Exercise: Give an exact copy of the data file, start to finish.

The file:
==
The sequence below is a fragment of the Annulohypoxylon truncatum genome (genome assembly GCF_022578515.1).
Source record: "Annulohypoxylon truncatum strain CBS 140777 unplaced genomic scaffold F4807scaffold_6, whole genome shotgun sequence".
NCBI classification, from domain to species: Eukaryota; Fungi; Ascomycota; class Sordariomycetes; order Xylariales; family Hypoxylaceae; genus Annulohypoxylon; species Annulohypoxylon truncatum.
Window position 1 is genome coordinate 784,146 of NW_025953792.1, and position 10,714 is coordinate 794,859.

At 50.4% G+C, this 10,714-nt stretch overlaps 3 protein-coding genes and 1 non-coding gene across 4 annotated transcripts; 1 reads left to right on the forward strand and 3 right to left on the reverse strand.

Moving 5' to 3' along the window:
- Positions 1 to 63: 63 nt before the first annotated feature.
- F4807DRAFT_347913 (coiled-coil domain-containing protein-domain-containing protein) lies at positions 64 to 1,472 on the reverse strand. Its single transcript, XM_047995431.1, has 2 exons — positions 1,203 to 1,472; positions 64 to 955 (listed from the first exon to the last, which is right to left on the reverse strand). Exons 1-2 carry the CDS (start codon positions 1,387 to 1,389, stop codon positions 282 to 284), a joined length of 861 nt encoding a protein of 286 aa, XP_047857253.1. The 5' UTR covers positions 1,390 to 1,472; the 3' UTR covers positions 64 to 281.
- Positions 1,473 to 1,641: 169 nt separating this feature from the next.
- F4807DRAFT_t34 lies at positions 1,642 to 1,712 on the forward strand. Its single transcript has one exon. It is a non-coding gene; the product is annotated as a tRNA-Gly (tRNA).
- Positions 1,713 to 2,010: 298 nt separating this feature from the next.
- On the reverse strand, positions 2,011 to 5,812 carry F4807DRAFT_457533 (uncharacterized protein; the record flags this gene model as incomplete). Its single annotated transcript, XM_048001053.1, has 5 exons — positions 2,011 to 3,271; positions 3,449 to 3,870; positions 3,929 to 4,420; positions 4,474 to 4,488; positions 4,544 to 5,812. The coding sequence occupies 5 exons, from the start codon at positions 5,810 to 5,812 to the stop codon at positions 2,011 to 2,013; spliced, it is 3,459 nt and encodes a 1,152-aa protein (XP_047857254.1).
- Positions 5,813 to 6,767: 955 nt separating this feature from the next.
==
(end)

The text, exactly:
The sequence below is a fragment of the Annulohypoxylon truncatum genome (genome assembly GCF_022578515.1).
Source record: "Annulohypoxylon truncatum strain CBS 140777 unplaced genomic scaffold F4807scaffold_6, whole genome shotgun sequence".
NCBI classification, from domain to species: Eukaryota; Fungi; Ascomycota; class Sordariomycetes; order Xylariales; family Hypoxylaceae; genus Annulohypoxylon; species Annulohypoxylon truncatum.
Window position 1 is genome coordinate 784,146 of NW_025953792.1, and position 10,714 is coordinate 794,859.

At 50.4% G+C, this 10,714-nt stretch overlaps 3 protein-coding genes and 1 non-coding gene across 4 annotated transcripts; 1 reads left to right on the forward strand and 3 right to left on the reverse strand.

Moving 5' to 3' along the window:
- Positions 1 to 63: 63 nt before the first annotated feature.
- F4807DRAFT_347913 (coiled-coil domain-containing protein-domain-containing protein) lies at positions 64 to 1,472 on the reverse strand. Its single transcript, XM_047995431.1, has 2 exons — positions 1,203 to 1,472; positions 64 to 955 (listed from the first exon to the last, which is right to left on the reverse strand). Exons 1-2 carry the CDS (start codon positions 1,387 to 1,389, stop codon positions 282 to 284), a joined length of 861 nt encoding a protein of 286 aa, XP_047857253.1. The 5' UTR covers positions 1,390 to 1,472; the 3' UTR covers positions 64 to 281.
- Positions 1,473 to 1,641: 169 nt separating this feature from the next.
- F4807DRAFT_t34 lies at positions 1,642 to 1,712 on the forward strand. Its single transcript has one exon. It is a non-coding gene; the product is annotated as a tRNA-Gly (tRNA).
- Positions 1,713 to 2,010: 298 nt separating this feature from the next.
- On the reverse strand, positions 2,011 to 5,812 carry F4807DRAFT_457533 (uncharacterized protein; the record flags this gene model as incomplete). Its single annotated transcript, XM_048001053.1, has 5 exons — positions 2,011 to 3,271; positions 3,449 to 3,870; positions 3,929 to 4,420; positions 4,474 to 4,488; positions 4,544 to 5,812. The coding sequence occupies 5 exons, from the start codon at positions 5,810 to 5,812 to the stop codon at positions 2,011 to 2,013; spliced, it is 3,459 nt and encodes a 1,152-aa protein (XP_047857254.1).
- Positions 5,813 to 6,767: 955 nt separating this feature from the next.